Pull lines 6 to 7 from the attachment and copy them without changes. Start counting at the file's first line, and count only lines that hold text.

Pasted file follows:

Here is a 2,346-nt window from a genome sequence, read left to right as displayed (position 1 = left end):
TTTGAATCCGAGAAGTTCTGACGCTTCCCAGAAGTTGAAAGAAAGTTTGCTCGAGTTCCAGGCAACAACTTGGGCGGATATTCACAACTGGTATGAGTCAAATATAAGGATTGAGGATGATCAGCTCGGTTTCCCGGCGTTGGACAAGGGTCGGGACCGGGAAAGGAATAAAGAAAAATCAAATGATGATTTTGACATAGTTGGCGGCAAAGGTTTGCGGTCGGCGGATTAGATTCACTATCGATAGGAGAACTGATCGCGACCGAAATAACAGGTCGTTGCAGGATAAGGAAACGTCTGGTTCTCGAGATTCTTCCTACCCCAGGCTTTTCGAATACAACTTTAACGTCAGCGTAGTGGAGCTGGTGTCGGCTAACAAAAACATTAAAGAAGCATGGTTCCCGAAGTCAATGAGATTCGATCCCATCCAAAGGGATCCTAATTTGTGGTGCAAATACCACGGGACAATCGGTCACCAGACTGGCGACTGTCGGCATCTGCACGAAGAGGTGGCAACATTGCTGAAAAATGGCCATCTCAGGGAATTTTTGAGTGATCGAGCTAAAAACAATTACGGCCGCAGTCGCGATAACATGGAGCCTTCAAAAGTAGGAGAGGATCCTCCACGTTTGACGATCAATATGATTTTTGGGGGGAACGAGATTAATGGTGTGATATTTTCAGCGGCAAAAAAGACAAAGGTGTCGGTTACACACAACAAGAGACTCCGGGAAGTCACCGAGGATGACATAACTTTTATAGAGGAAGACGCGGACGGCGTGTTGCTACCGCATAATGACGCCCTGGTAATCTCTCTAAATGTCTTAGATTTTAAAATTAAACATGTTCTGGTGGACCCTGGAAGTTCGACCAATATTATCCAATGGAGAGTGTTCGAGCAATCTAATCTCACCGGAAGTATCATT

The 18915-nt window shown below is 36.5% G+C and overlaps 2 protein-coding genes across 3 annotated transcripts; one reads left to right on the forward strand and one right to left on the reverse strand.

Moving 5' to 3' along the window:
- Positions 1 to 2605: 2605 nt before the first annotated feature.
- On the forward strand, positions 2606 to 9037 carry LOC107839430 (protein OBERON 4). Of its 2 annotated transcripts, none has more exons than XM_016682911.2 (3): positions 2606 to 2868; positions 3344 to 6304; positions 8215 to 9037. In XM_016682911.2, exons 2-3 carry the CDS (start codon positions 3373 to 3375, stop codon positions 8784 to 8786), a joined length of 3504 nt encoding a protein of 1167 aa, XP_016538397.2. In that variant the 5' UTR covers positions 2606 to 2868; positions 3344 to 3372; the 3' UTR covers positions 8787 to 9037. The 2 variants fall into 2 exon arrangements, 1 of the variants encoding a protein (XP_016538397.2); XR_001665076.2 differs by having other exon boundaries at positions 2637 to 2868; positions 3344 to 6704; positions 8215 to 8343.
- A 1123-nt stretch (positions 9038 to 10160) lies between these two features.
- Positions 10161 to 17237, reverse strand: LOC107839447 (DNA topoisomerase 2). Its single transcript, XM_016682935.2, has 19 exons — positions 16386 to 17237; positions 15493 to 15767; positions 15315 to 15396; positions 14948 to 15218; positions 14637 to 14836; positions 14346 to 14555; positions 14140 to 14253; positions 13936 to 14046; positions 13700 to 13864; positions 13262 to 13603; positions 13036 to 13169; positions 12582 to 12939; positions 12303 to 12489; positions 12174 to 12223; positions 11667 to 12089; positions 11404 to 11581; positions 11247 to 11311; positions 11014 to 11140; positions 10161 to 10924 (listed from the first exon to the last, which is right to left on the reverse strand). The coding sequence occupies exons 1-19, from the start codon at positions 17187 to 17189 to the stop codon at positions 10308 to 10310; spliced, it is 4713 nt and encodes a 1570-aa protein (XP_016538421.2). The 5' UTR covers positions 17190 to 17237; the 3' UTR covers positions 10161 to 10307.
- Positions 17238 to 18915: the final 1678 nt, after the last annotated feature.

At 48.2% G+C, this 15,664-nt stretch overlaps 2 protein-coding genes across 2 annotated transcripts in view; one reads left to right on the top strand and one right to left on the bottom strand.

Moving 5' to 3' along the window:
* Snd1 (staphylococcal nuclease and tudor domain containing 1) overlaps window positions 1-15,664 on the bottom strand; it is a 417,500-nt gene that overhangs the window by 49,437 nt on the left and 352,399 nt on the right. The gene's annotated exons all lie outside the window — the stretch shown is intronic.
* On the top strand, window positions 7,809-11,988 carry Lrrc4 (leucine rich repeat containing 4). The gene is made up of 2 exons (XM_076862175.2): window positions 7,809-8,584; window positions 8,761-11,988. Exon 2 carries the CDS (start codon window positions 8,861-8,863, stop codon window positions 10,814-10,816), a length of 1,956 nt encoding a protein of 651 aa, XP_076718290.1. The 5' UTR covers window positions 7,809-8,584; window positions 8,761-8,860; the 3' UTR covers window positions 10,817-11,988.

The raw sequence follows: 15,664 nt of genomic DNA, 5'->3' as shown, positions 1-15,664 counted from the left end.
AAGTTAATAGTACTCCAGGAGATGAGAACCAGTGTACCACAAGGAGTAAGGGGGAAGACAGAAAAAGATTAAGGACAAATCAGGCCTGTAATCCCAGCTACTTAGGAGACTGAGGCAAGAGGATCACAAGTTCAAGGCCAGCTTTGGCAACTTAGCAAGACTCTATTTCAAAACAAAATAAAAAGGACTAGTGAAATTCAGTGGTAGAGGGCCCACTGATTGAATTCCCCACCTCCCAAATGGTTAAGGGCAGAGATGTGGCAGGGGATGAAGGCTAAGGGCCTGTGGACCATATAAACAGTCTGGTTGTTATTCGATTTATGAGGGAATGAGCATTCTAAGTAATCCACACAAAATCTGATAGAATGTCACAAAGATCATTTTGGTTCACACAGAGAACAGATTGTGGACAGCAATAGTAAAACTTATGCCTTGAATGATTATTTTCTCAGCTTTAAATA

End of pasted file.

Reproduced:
- On the forward strand, positions 2606 to 9037 carry LOC107839430 (protein OBERON 4). Of its 2 annotated transcripts, none has more exons than XM_016682911.2 (3): positions 2606 to 2868; positions 3344 to 6304; positions 8215 to 9037. In XM_016682911.2, exons 2-3 carry the CDS (start codon positions 3373 to 3375, stop codon positions 8784 to 8786), a joined length of 3504 nt encoding a protein of 1167 aa, XP_016538397.2. In that variant the 5' UTR covers positions 2606 to 2868; positions 3344 to 3372; the 3' UTR covers positions 8787 to 9037. The 2 variants fall into 2 exon arrangements, 1 of the variants encoding a protein (XP_016538397.2); XR_001665076.2 differs by having other exon boundaries at positions 2637 to 2868; positions 3344 to 6704; positions 8215 to 8343.
- A 1123-nt stretch (positions 9038 to 10160) lies between these two features.